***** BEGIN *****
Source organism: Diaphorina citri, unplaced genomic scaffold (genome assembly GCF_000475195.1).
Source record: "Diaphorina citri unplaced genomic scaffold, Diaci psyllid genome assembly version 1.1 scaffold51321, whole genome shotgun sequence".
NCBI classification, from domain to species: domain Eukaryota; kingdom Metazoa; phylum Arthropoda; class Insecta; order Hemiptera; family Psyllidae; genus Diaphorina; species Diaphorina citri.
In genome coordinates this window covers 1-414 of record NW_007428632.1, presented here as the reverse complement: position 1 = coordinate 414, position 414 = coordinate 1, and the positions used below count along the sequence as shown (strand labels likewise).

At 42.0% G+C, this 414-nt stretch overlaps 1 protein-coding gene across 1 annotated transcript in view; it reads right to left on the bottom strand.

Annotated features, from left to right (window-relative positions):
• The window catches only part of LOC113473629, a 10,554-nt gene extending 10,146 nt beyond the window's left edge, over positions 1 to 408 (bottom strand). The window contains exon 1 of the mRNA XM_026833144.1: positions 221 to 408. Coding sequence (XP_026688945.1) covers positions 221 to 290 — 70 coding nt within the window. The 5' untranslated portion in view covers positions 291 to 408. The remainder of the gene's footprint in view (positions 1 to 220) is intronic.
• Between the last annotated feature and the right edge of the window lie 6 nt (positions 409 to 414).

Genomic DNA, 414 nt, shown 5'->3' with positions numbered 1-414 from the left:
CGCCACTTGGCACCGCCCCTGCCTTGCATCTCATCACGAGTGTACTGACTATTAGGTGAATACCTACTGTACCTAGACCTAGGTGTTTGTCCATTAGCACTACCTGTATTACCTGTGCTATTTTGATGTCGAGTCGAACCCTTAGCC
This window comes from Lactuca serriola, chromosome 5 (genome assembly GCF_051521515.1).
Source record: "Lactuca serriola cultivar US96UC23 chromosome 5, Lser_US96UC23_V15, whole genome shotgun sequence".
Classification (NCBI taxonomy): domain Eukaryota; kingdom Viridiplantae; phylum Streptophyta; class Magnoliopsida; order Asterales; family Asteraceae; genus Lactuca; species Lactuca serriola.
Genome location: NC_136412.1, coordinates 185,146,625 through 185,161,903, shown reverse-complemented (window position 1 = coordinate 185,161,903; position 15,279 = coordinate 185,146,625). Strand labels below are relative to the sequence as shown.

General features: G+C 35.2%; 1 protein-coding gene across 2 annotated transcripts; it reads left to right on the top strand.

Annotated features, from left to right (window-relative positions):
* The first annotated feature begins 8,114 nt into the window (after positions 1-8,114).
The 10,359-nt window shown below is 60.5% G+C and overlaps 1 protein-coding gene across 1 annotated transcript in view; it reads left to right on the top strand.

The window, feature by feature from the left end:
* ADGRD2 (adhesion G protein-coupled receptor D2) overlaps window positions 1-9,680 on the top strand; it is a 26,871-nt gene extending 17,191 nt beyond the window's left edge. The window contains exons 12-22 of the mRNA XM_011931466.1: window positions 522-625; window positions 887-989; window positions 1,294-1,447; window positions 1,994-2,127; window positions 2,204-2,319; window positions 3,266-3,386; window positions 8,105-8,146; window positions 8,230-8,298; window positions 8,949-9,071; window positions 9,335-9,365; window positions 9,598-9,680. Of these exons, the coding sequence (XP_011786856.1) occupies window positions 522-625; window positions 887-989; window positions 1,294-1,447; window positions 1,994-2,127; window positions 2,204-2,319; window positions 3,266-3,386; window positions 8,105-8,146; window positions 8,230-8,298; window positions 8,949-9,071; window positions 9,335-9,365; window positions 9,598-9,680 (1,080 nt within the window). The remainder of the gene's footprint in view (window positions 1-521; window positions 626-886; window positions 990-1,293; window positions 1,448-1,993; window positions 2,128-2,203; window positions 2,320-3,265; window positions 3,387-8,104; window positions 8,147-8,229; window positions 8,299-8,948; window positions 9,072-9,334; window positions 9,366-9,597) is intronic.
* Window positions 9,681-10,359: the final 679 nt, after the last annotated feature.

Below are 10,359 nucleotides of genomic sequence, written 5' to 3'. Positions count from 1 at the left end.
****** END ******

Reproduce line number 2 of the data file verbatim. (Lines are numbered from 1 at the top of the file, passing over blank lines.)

Source record: "Diaphorina citri unplaced genomic scaffold, Diaci psyllid genome assembly version 1.1 scaffold51321, whole genome shotgun sequence".